Vermont may well become the next state to legalize marijuana, and two state lawmakers who support legalization have a simple message for their colleagues: Give us what we want, or we’ll take away your booze.
A new bill filed earlier this month by state Reps. Jean O’Sullivan and Christopher Pearson would effectively reinstate alcohol prohibition in Vermont. If passed, House Bill 502 would outlaw consumption of alcohol, with penalties mirroring those currently in place for marijuana possession. Those found with small amounts of alcohol would be subject to fines of up to $500, and anyone involved in the sale and distribution stream could face up to 30 years in prison and $1 million in penalties.
O’Sullivan herself acknowledges that even she doesn’t support the substance of the bill. Rather, “the object was to basically embarrass leadership to say that we have [marijuana legalization bills] in front of us, and they’re going absolutely nowhere,” she told The Huffington Post.
The lawmakers hope to give momentum to legalization in Vermont by raising awareness about the broad scientific consensus that marijuana is the least dangerous recreational drug on the market. A study published in February found that pot had the lowest risk of mortality when compared with nine other commonly used drugs, including alcohol and tobacco.
“We’re certainly not going to ban alcohol, but when you say you’ll let a drug like that be legalized and then you have a drug like marijuana that’s far safer that’s still banned, it’s completely ironic,” O’Sullivan said.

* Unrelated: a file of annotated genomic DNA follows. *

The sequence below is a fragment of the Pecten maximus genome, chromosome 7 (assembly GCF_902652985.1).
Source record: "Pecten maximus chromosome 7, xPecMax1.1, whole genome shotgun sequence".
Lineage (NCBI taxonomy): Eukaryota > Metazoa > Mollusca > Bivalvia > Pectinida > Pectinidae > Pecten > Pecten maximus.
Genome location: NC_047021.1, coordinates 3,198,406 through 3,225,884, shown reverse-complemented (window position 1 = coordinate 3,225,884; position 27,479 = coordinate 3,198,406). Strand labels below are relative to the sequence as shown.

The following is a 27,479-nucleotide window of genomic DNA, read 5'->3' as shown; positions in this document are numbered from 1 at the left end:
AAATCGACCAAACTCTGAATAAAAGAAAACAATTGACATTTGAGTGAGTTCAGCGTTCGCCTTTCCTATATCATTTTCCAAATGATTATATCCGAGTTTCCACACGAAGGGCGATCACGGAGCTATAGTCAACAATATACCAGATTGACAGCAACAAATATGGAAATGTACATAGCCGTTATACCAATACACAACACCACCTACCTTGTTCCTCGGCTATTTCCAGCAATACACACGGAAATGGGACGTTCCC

Another bill, H.277, sponsored by Pearson and O’Sullivan and currently in committee, proposes the legal sale and regulation of marijuana in Vermont. Senate Bill 95, which would also legalize the drug, was introduced earlier this year in the legislature’s upper chamber.
A Rand Corporation study released this year estimates that Vermonters spent between $125 to $225 million a year on marijuana in 2014. The report projects that tax revenue from a legal marijuana market in the state could amount to between $20 million and $70 million annually.
O’Sullivan notes that taxing marijuana would go a long way to bridge the state’s massive budget deficit.
“Consider it a gauntlet thrown down,” O’Sullivan said of H.277. “When you’re looking at a $113 million budget deficit, it looks really bloody attractive.”
Beyond the financial incentives, evidence shows that there’s something to the lawmakers’ argument: Not a single person has ever been killed from a marijuana overdose. By contrast, around 88,000 Americans die each year due to excessive alcohol consumption, according to the Centers for Disease Control and Prevention.